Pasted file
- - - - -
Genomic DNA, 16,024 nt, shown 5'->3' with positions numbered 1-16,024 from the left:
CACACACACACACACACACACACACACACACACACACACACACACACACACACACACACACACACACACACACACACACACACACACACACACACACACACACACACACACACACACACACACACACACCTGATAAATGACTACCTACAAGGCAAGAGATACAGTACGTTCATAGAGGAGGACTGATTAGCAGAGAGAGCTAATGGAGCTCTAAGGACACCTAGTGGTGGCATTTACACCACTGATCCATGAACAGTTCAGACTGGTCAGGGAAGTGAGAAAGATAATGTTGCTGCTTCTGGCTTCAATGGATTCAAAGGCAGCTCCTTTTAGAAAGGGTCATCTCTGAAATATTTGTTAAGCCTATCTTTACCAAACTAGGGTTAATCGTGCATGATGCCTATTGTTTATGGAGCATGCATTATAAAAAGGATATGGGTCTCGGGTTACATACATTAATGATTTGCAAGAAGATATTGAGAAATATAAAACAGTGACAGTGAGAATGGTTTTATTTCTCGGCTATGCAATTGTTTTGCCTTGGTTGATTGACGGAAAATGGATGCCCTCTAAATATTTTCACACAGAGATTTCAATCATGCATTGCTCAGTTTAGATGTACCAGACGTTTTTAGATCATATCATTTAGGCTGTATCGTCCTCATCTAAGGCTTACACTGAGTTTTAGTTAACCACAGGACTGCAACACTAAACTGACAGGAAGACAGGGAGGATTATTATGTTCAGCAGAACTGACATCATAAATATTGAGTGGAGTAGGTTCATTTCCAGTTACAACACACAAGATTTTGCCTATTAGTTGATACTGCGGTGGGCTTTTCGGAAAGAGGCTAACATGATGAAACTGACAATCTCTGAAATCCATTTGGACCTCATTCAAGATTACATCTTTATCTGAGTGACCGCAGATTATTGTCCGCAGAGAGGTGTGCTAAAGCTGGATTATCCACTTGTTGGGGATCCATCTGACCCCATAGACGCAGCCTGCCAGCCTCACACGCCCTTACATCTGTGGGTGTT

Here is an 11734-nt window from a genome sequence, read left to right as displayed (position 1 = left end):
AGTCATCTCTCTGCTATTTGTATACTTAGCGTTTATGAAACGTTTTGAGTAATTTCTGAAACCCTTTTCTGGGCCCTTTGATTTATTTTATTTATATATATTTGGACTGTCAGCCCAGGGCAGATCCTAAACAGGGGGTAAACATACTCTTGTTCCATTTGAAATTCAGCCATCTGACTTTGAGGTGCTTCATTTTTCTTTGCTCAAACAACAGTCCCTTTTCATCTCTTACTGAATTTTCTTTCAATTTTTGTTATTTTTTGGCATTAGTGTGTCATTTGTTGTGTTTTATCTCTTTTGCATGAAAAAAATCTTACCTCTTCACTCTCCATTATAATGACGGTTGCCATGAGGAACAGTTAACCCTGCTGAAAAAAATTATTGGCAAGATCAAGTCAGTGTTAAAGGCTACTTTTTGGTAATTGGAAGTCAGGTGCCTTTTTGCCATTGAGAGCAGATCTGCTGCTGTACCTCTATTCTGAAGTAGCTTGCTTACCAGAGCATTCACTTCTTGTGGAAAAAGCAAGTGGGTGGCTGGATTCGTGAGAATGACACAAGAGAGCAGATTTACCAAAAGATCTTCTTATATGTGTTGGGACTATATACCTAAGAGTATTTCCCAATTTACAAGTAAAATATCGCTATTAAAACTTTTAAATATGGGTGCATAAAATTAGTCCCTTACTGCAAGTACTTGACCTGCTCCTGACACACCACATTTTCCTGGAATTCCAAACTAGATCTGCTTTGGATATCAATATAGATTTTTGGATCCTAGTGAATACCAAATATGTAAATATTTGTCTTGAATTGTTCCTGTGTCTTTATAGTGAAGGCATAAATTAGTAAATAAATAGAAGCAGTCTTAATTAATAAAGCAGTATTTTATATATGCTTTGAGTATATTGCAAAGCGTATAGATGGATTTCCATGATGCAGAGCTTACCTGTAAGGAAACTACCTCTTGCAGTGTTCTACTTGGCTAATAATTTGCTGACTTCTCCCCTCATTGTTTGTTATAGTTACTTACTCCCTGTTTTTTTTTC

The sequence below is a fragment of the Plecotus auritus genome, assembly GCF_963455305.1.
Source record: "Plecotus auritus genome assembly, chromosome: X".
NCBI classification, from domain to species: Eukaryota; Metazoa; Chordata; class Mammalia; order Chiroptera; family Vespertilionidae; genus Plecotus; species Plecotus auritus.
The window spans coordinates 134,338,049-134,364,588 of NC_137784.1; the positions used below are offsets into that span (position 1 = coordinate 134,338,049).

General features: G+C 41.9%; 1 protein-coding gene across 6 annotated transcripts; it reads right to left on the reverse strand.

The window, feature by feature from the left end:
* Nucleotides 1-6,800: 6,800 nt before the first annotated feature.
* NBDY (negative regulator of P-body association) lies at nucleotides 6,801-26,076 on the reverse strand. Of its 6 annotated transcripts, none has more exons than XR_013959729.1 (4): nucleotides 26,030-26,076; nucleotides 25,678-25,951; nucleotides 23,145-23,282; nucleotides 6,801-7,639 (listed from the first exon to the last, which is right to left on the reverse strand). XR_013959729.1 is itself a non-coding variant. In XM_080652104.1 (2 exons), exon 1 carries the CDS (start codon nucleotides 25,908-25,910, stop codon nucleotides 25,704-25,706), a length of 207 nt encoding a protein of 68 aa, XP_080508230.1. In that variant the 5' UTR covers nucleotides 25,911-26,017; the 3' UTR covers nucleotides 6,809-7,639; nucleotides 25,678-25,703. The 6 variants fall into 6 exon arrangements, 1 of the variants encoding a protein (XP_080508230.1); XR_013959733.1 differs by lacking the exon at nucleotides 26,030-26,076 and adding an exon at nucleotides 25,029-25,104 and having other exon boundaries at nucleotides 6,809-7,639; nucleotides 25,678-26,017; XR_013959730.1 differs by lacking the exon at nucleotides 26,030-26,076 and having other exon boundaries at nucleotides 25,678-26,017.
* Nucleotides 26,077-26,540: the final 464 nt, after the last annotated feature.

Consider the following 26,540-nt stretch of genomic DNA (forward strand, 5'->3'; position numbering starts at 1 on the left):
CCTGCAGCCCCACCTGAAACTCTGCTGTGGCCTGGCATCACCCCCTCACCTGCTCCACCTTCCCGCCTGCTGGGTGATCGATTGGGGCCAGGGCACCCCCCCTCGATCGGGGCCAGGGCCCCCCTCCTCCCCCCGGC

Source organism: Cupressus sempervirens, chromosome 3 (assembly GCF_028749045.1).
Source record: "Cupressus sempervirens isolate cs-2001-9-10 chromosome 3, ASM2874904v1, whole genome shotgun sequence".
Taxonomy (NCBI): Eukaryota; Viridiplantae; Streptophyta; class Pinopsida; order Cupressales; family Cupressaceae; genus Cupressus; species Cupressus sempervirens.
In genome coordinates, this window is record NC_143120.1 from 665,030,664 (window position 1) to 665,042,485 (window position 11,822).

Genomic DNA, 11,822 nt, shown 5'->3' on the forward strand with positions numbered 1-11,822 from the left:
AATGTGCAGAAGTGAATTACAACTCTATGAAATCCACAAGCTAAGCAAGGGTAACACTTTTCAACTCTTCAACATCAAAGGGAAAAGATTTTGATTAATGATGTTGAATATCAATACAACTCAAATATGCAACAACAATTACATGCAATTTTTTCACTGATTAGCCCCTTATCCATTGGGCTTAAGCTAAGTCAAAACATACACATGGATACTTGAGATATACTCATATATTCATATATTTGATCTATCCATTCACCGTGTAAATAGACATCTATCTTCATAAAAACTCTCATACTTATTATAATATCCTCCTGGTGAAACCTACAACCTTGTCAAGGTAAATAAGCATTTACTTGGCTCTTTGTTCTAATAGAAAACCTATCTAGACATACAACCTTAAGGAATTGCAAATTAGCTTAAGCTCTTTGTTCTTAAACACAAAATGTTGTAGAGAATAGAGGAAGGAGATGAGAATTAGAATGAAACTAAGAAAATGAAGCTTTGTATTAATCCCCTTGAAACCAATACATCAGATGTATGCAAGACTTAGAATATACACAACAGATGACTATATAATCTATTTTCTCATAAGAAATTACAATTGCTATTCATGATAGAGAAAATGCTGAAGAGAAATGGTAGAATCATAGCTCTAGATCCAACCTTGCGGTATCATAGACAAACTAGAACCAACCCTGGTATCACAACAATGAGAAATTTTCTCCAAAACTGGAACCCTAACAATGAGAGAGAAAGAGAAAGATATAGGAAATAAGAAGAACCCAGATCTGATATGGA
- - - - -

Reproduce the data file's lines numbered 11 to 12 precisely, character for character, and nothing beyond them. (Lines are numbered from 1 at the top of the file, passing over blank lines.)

* Nucleotides 1-6,800: 6,800 nt before the first annotated feature.
* NBDY (negative regulator of P-body association) lies at nucleotides 6,801-26,076 on the reverse strand. Of its 6 annotated transcripts, none has more exons than XR_013959729.1 (4): nucleotides 26,030-26,076; nucleotides 25,678-25,951; nucleotides 23,145-23,282; nucleotides 6,801-7,639 (listed from the first exon to the last, which is right to left on the reverse strand). XR_013959729.1 is itself a non-coding variant. In XM_080652104.1 (2 exons), exon 1 carries the CDS (start codon nucleotides 25,908-25,910, stop codon nucleotides 25,704-25,706), a length of 207 nt encoding a protein of 68 aa, XP_080508230.1. In that variant the 5' UTR covers nucleotides 25,911-26,017; the 3' UTR covers nucleotides 6,809-7,639; nucleotides 25,678-25,703. The 6 variants fall into 6 exon arrangements, 1 of the variants encoding a protein (XP_080508230.1); XR_013959733.1 differs by lacking the exon at nucleotides 26,030-26,076 and adding an exon at nucleotides 25,029-25,104 and having other exon boundaries at nucleotides 6,809-7,639; nucleotides 25,678-26,017; XR_013959730.1 differs by lacking the exon at nucleotides 26,030-26,076 and having other exon boundaries at nucleotides 25,678-26,017.